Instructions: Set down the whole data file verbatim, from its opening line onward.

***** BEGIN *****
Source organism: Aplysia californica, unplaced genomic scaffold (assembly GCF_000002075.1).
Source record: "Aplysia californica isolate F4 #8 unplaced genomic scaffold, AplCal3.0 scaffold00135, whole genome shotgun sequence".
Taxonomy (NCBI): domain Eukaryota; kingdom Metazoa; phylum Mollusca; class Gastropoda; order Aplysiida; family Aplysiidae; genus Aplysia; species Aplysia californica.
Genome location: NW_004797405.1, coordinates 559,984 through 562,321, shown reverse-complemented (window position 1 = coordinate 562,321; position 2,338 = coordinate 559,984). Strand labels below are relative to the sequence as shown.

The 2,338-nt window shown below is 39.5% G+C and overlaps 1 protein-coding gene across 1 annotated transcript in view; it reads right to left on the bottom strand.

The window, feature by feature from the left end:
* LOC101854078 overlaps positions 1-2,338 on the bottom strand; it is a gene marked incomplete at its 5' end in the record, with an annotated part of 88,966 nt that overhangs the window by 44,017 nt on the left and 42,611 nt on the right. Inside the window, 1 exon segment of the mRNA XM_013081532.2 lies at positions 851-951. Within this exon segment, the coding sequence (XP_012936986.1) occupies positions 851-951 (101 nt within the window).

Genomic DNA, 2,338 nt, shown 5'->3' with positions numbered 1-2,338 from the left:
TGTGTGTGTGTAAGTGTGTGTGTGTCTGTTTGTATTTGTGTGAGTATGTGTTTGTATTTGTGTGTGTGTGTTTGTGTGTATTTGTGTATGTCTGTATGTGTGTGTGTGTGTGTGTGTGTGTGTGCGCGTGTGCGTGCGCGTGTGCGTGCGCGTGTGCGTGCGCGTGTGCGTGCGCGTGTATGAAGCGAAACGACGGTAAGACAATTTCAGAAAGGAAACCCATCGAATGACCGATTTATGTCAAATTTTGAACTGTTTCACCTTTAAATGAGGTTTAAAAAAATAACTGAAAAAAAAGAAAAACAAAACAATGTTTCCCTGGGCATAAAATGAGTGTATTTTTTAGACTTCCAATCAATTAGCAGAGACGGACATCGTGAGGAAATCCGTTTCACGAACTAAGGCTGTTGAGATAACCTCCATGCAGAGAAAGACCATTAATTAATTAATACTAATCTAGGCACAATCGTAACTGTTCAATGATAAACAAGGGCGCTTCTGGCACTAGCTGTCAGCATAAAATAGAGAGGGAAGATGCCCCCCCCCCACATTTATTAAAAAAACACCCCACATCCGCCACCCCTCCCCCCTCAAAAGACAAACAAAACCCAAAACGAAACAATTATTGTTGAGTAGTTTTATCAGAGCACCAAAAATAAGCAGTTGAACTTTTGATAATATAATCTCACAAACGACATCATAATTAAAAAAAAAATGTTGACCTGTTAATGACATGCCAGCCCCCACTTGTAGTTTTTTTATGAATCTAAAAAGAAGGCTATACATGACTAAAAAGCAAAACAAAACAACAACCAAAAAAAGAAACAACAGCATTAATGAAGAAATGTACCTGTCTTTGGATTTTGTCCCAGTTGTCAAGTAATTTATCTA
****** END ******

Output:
Source organism: Aplysia californica, unplaced genomic scaffold (assembly GCF_000002075.1).
Source record: "Aplysia californica isolate F4 #8 unplaced genomic scaffold, AplCal3.0 scaffold00135, whole genome shotgun sequence".
Taxonomy (NCBI): domain Eukaryota; kingdom Metazoa; phylum Mollusca; class Gastropoda; order Aplysiida; family Aplysiidae; genus Aplysia; species Aplysia californica.
Genome location: NW_004797405.1, coordinates 559,984 through 562,321, shown reverse-complemented (window position 1 = coordinate 562,321; position 2,338 = coordinate 559,984). Strand labels below are relative to the sequence as shown.

The 2,338-nt window shown below is 39.5% G+C and overlaps 1 protein-coding gene across 1 annotated transcript in view; it reads right to left on the bottom strand.

The window, feature by feature from the left end:
* LOC101854078 overlaps positions 1-2,338 on the bottom strand; it is a gene marked incomplete at its 5' end in the record, with an annotated part of 88,966 nt that overhangs the window by 44,017 nt on the left and 42,611 nt on the right. Inside the window, 1 exon segment of the mRNA XM_013081532.2 lies at positions 851-951. Within this exon segment, the coding sequence (XP_012936986.1) occupies positions 851-951 (101 nt within the window).

Genomic DNA, 2,338 nt, shown 5'->3' with positions numbered 1-2,338 from the left:
TGTGTGTGTGTAAGTGTGTGTGTGTCTGTTTGTATTTGTGTGAGTATGTGTTTGTATTTGTGTGTGTGTGTTTGTGTGTATTTGTGTATGTCTGTATGTGTGTGTGTGTGTGTGTGTGTGTGTGCGCGTGTGCGTGCGCGTGTGCGTGCGCGTGTGCGTGCGCGTGTGCGTGCGCGTGTATGAAGCGAAACGACGGTAAGACAATTTCAGAAAGGAAACCCATCGAATGACCGATTTATGTCAAATTTTGAACTGTTTCACCTTTAAATGAGGTTTAAAAAAATAACTGAAAAAAAAGAAAAACAAAACAATGTTTCCCTGGGCATAAAATGAGTGTATTTTTTAGACTTCCAATCAATTAGCAGAGACGGACATCGTGAGGAAATCCGTTTCACGAACTAAGGCTGTTGAGATAACCTCCATGCAGAGAAAGACCATTAATTAATTAATACTAATCTAGGCACAATCGTAACTGTTCAATGATAAACAAGGGCGCTTCTGGCACTAGCTGTCAGCATAAAATAGAGAGGGAAGATGCCCCCCCCCCACATTTATTAAAAAAACACCCCACATCCGCCACCCCTCCCCCCTCAAAAGACAAACAAAACCCAAAACGAAACAATTATTGTTGAGTAGTTTTATCAGAGCACCAAAAATAAGCAGTTGAACTTTTGATAATATAATCTCACAAACGACATCATAATTAAAAAAAAAATGTTGACCTGTTAATGACATGCCAGCCCCCACTTGTAGTTTTTTTATGAATCTAAAAAGAAGGCTATACATGACTAAAAAGCAAAACAAAACAACAACCAAAAAAAGAAACAACAGCATTAATGAAGAAATGTACCTGTCTTTGGATTTTGTCCCAGTTGTCAAGTAATTTATCTA